Bee-eater is one of the most colorful birds in Europe. A bottom of its body is blue-green and on a top you can mainly see red and orange although there are some green and blue shades there. Under a beak you can see vast yellow stain, and a black stripe crosses a red eye. In spite of a great bunch of colors it is not that easy to see it on meads full of flowers where it lives. What is helpful in observing this bird is its willingness to seat on wires, remote trees and other elevated areas where they can look out for insects to eat.
How to tell the difference between a young Bee-eater and an adult?
Young bee-eater is much less bright and smaller than adults. Chicks do not have longer middle feathers in their tails either.
What do they eat?
Mostly they eat insects caught in a flight. They usually hunt for bees, wasps and humble-bees and occasionally coleopters and dragonflies. Each day during feeding period they have to catch insects equal to mass of 225 bees.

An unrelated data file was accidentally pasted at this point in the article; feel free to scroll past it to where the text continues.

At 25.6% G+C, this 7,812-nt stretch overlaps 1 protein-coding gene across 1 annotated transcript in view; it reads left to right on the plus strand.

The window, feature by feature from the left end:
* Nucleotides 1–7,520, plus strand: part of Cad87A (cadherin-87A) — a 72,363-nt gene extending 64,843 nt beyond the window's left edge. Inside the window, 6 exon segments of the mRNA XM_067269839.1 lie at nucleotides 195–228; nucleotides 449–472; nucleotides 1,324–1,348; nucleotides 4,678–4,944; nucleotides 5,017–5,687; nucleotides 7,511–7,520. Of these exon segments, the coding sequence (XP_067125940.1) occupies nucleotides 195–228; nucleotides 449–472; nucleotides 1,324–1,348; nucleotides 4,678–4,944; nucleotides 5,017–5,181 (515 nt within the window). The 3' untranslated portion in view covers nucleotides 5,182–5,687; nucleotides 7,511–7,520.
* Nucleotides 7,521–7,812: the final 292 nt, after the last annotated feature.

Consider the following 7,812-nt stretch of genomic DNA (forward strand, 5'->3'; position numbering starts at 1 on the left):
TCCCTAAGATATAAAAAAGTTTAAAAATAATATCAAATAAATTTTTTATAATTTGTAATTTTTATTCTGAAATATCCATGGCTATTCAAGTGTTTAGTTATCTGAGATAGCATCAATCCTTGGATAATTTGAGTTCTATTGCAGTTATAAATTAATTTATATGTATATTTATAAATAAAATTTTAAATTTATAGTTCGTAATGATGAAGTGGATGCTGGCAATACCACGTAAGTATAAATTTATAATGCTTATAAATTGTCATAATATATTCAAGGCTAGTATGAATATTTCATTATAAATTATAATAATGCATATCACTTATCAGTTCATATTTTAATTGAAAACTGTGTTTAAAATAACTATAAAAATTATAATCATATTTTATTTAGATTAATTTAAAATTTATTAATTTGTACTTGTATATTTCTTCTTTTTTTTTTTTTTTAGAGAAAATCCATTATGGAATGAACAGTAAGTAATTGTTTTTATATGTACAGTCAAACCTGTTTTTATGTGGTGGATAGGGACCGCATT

Bee-eater looks for open areas with diversified landscape, often near to rivers or other water reservoirs. They are building nests on clay scarps, where they dig a hole ended with a breeding chamber. Bee-eaters like to socialize and live usually in stocks helping each other to raise their chicks together.
Wintering sites of bee-eaters are located in Africa, south of Sahara desert.
Population of bee-eaters in Europe
Bee-eaters stay mostly in southern and south-eastern part of Europe.
Bee-eaters just like white storks have two main migration tracks. Birds from south-western Europe go through Strait of Gibraltar and directing to south fly through Sahara. They head for western Africa. Birds from eastern Europe go to southern Africa via Israel.
When chicks grow up bee-eaters form large, even of over 120 birds, groups. Later these big herds divide into smaller ones.
Birds encounter many difficulties and dangers during their journeys. Some are caused by people. There are countries where bee-eaters are being killed by bee-keepers who treat them as pests. Scientists estimate one out of three bee-eaters leaving Europe in autumn will come back in spring.